Last, but not least, in its very first resolution on the conflict, UN SC 822 (30 April 1993), the SC is, “Expressing its serious concern at the deterioration of the relations between the Republic of Armenia and the Republic of Azerbaijan,” and immediately after that follows up with: “Noting with alarm the escalation of hostilities and, in particular, the latest invasion of the Kelbadjar district of the Republic of Azerbaijan by local Armenian forces”. What is interesting with this statement is that the “local Armenian forces” are never precisely defined or somehow identified, instead, only Republic of Armenia as the sole Armenian party is clearly defined and presented. Moreover, Kelbadjar district is located between Armenia and the NK region, and shares a nearly twice longer border with Armenia. On the top of that, Armenia as the warring party against Azerbaijan is well documented and stated since, most notably in several U.S. Department of State, as well as U.S. Presidential Memorandums (e.g., in two 1998 such documents signed by then President Clinton[20]). Also, no one but Armenia occupies such parts of Azerbaijan, which have no direct link to NK region, as Kerki village in Naxcivan, and Asagi Askipara, Yuxari Askipara, Guscu Ayrim and Barxudarly villages of the Qazax region of Azerbaijan.

Economic situation in NKAO

Regarding the early claims that the economy of NK region was supposedly deliberately neglected by Soviet Azerbaijani authorities, to both “punish” and “root out” Armenians, and this, allegedly, left no choice than for Armenian separatism and military action. Ironically, this argument did not stand the test of time and has been disproved by the fact, that the economic situation of the remaining Armenians in the occupied territories today is hardly better than it was before the war. This is not only the consensus of foreign journalists visiting the occupied territories, but also of the OSCE fact-finding mission in February 2005.[21]

However, authoritative ethnically Armenian Soviet economists maintained in a March 1988 government meeting, which was at the start of the conflict, that the economy of NK autonomous region, if taken separately, was actually better overall than in both Azerbaijan and Armenia, and even all of USSR. In fact, from the point of economic development the NK region in Azerbaijan was second only to Absheron region and its city Baku, the capital, and ahead of other nearly 60 regions of the country. The meeting was chaired by academician Tigran S. Khachaturov, a prominent Armenian economist sent from Moscow, and the following ethnic Armenian high-level officials of Azerbaijan SSR reported: A.Ayriyan, Minister of Timber and Wood-processing of Azerbaijan, L.Davidyan, deputy head of the Department of Construction and Urban Management of the Azerbaijan CPCC, and A. Pogosova, deputy department chief, State Planning Committee (Gosplan).[22]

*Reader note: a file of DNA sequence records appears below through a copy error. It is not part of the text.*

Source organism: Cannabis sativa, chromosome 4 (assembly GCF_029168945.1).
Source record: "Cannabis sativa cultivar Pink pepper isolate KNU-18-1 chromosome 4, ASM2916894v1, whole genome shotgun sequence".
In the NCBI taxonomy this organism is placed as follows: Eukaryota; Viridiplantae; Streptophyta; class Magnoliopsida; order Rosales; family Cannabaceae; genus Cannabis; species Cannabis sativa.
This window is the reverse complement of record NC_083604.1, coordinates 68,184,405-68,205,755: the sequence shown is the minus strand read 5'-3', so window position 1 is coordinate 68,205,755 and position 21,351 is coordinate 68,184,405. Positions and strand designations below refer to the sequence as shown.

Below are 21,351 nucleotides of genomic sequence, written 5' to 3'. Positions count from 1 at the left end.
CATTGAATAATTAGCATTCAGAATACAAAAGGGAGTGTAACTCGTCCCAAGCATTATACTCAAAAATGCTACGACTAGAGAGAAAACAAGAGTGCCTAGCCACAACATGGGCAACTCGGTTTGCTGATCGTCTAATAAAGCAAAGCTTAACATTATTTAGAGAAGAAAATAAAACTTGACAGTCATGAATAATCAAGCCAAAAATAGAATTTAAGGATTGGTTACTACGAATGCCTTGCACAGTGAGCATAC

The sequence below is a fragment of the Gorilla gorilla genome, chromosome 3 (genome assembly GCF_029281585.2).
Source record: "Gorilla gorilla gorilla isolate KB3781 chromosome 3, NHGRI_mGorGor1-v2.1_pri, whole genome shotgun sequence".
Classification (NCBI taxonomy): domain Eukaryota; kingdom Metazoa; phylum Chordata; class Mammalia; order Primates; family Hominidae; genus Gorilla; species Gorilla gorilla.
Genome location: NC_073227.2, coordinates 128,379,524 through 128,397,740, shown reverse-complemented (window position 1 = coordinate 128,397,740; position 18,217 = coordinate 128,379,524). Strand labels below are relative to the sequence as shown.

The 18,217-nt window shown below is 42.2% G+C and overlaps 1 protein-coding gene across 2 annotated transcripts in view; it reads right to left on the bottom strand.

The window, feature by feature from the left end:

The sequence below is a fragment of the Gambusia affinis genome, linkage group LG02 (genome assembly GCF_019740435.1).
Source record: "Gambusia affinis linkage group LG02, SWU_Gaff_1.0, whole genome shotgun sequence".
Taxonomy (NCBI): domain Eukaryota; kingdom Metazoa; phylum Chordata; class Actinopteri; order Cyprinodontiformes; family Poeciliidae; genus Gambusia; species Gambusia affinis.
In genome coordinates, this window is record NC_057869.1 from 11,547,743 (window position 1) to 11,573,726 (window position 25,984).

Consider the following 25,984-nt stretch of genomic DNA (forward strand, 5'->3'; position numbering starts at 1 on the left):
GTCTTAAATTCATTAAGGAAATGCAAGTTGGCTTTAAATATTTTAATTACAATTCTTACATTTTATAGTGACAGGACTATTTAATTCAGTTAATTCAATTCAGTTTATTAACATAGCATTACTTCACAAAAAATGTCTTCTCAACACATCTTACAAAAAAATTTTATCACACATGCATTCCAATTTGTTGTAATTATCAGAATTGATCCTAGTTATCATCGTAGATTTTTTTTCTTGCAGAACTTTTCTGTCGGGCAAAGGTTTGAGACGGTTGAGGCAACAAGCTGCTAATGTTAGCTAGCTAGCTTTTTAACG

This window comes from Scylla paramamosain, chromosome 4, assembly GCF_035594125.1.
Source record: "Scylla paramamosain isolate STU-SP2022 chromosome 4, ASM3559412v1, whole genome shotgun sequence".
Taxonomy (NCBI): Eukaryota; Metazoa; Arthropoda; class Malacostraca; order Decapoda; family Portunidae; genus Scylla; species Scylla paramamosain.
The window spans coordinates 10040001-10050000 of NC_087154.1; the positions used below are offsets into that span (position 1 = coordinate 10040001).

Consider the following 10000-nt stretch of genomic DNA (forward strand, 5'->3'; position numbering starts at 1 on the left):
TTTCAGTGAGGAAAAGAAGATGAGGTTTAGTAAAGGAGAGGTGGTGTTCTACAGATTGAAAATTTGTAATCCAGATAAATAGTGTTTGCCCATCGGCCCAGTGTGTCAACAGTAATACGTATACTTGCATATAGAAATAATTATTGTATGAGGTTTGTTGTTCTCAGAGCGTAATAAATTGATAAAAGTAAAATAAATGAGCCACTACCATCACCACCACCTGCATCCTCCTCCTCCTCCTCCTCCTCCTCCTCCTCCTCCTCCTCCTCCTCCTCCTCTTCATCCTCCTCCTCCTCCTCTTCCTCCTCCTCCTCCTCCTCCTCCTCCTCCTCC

Mr. Davidyan reported that: “During recent 5-year plans, regarding the activation of housing, preschool institutions, and public-health facilities, the indicators for the specific capital investments for the autonomous oblast were considerably higher than the average for the republic and for its regions.” Mrs. Pogosova, for her part, reported: “In past years, transportation and communication means developed dynamically in the oblast. A railroad line with all the management necessary for operation was activated in the city of Stepanakert [Khankendi – A.B.]. Accelerated development, as compared with the republic as a whole, occurred in motor vehicles: there are 26.3 motor vehicles per 1000 inhabitants of the oblast, as compared with the average of 17.5 for the republic as a whole”.[23]

Before the Armenian aggression, in 1988-89 academic year there were 136 secondary schools, in which the teaching language was Armenian (16,120 students), and 13 inter-ethnic schools (7,045 students) in NK region of Azerbaijan. There were altogether 181 Armenian secondary schools (20,712 students) and 29 inter-ethnic schools (12,766 students) in Azerbaijan in the academic year 1988-1989. In the town of Khankendi (formerly Stepanakert) there was a State Pedagogical Institute with over 2,130 students, mainly Armenians, annually attending its Armenian, Azerbaijani and Russian departments. In addition, there were dozens of technical colleges and vocational training schools in NKAO working in the Armenian and Russian languages.[24]

The meeting chaired by academician Khachaturov produced the following table (Table II), showing NK edging out, overall, Azerbaijan, Armenia and even all of USSR. It becomes obvious that NK region was not only living better than most Soviet people, but received disproportionably more than its economic output, a fact that remains true to this day.

Table II: Comparable Indicators of Social Development as of 1988[25]

ItemsAzerbaijan SSRNKAOUSSRArmenia SSR
1. Number of hospital beds per 10,000 persons97.7101.7130.186.2
2. Number of physicians of all specialties per 10,000 persons38.429.142.738.6
3. Number of middle-level medical workers per 10,000 persons93.5122.7114.793.5
4. Number of public libraries per 10,000 persons6134.84.1
5. Number of clubs per 10,000 persons5154.83.8
6. Number of movie projectors [movie theaters] per 10,000 persons311.25.42.9
7. Number of children served by preschool institutions (in percentages of size of population of the corresponding age)20355739
8. Number of students attending firstshift (in percentages of overallnumber of students)74.392.578.287.8